I was born in a family of royal lineage.
That was the reason my paternal aunties were dissatisfied with my mother because she gave birth to only two children my brother, Mulangira Junior, and I. I was the first born. This was unacceptable because a woman of my mother’s time was supposed to give her husband seven or more children.
My aunties tried to persuade Father to marry another woman who would produce more children, especially boys, in order to make the clan grow bigger. My father, who was also called Mulangira, was reluctant to marry another wife, because he was a very peaceful man, and he thought the peace and joy that prevailed at that time would slowly disappear with the arrival of the new wife. But he eventually bowed to the demands and pressure from his sisters and other relatives.
My stepmother was a good lady. It was such a relief to know that we would still have the peace that we were used to. She gave birth to a bouncing baby girl. I looked after the baby with a lot of love. She gave birth to a second baby a girl. My father was still very happy, because for him, we were his children, and he loved us all. And besides, he already had a male child.
Third, fourth, fifth born, were all girls.
Everyone called my stepmother, Maama. My mother was Omuzaana. My stepmother became bitter. She started yelling at us, saying that my mother, Omuzaana, had bewitched her. The much-cherished peace started disappearing. The home became chaotic Father became withdrawn and decided to shut himself away.
I was the only one trying to put the home together. My mother, Omuzaana, was also bitter because she was blamed for making her co-wife produce only girls. One Saturday morning, Father was making a local brew called Tonto, with the help of his friends. I was fetching water and filling a big pot.
My stepmother, Maama, called me and gave me a big gourd of juice, the first product of the local brew, which is very sweet. This seemed unusual, because Maama had not shown such love for a long time. She told me to rest a little, have a drink first before I could proceed with fetching water.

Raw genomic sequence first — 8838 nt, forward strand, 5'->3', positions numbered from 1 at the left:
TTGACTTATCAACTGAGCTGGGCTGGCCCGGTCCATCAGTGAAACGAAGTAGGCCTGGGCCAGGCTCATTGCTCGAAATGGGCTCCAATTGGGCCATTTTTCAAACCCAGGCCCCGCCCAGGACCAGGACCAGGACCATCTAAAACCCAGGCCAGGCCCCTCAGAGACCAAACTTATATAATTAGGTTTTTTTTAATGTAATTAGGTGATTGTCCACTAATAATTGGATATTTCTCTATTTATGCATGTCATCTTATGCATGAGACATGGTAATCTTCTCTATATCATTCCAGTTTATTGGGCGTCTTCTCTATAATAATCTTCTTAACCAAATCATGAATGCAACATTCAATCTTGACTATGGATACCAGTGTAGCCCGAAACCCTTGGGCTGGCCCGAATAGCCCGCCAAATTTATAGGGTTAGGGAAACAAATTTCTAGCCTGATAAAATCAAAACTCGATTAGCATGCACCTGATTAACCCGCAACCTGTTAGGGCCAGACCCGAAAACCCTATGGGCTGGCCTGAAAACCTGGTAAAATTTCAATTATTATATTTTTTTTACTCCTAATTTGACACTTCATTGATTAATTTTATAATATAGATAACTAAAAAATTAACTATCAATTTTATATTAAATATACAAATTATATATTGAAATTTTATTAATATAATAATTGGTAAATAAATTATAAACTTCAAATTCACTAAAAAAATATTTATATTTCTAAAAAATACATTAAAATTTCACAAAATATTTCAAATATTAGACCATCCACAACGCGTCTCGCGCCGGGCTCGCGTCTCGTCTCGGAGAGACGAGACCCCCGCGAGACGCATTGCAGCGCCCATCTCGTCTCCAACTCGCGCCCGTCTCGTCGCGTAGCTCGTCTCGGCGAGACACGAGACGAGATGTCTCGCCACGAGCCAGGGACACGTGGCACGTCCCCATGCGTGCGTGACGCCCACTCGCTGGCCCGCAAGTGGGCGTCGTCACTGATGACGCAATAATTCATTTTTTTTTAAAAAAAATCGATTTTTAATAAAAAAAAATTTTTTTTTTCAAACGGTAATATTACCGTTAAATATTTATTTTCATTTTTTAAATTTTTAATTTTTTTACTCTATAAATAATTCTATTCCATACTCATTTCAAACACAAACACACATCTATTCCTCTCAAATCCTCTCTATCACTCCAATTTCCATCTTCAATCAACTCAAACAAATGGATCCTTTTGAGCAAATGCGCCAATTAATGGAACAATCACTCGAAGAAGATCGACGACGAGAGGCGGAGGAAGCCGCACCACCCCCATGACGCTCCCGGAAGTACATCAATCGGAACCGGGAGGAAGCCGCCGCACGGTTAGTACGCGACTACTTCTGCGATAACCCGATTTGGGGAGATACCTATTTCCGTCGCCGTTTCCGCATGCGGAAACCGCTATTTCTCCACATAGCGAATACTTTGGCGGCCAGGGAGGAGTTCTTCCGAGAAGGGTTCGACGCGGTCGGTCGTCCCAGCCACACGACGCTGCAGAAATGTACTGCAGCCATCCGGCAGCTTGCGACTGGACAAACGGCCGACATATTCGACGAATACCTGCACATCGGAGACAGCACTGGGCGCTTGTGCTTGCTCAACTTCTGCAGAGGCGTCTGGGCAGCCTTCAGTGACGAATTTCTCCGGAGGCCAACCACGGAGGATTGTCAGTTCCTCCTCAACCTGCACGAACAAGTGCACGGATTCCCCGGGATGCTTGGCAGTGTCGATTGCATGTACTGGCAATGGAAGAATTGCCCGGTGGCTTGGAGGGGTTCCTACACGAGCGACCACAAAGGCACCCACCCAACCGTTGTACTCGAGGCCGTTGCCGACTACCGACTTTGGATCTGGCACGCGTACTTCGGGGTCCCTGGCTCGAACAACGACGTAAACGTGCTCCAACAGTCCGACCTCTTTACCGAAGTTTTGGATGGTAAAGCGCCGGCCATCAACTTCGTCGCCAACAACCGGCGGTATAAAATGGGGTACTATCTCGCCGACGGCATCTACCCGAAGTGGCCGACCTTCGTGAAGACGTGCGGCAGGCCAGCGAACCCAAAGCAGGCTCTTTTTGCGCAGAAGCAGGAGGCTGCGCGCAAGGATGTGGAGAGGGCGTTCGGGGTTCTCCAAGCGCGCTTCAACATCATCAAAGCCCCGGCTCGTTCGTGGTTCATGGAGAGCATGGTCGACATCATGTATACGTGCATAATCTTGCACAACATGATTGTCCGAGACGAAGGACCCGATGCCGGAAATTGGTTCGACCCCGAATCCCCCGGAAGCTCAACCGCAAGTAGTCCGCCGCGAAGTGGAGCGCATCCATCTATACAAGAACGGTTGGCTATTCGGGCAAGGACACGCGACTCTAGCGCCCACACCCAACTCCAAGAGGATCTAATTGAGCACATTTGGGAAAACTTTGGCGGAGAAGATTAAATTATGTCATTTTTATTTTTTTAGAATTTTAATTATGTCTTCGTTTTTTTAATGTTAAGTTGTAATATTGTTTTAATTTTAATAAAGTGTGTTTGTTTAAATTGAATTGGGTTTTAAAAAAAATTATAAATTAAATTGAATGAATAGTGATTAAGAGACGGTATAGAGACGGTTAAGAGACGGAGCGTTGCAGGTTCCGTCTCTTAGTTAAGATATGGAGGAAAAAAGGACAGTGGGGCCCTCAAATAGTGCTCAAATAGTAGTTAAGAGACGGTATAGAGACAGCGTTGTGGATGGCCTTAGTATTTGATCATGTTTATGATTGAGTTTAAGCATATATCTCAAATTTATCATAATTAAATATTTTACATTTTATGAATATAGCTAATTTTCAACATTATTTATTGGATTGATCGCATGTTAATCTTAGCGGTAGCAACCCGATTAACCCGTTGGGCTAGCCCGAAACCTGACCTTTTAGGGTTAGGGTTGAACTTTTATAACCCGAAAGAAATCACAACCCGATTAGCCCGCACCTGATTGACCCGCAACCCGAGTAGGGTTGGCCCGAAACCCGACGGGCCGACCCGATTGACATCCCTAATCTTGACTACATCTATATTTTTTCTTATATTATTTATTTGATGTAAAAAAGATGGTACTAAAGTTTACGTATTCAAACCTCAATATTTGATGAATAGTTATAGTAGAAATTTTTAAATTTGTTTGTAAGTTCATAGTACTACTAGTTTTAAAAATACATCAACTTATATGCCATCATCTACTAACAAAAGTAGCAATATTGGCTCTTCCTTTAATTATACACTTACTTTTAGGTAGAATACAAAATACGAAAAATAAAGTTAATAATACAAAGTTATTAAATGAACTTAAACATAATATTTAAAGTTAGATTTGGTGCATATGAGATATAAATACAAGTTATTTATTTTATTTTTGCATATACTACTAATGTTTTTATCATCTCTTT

She asked me to drink with my brother, Mulangira Junior. But I thought, if I sat down to have refreshment, I would feel reluctant to go back to the stream. So, I called my brother, Mulangira Junior, and all my sisters, and shared the juice amongst all. I kept some for myself intending to take it later.
“Mumbejja Dora, I have been very busy down in the banana plantation. I am tired. Please get me some water,” Father’s cool and pleasant voice echoed.
I gave him the juice that I had kept for myself and quickly ran back to the stream.
As I came back home, with a jerrycan on my head, there was a lot of commotion from the compound. My mother, Omuzaana, was holding my brother, Omulangira Junior, father’s friends were holding him, and my sisters were being held by my stepmother. They were dying. They had been poisoned by me!
“Maama gave me that juice, to share with my brother Omulangira. But I was still fetching water so, I shared it out to all my sisters and brother and the remaining juice that was meant for me, I gave it to Father.”
All questions shifted from me, to Maama, my stepmother. She denied giving me the juice, and kept shouting that I had killed her children.
“If I knew that juice was poisoned, I would never have given it to my brother and my father,” I explained.
We did not have quick means of transport to take our seven patients to the nearby health centre. By sunset, we were mourning Father Mulangira, Brother Mulangira and five innocent little girls.
Maama, my stepmother, left the house immediately after burial. Omuzaana died a month later of heartbreak. A once peaceful home had been destroyed and I was to blame for being too open- handed.
Source : The Observer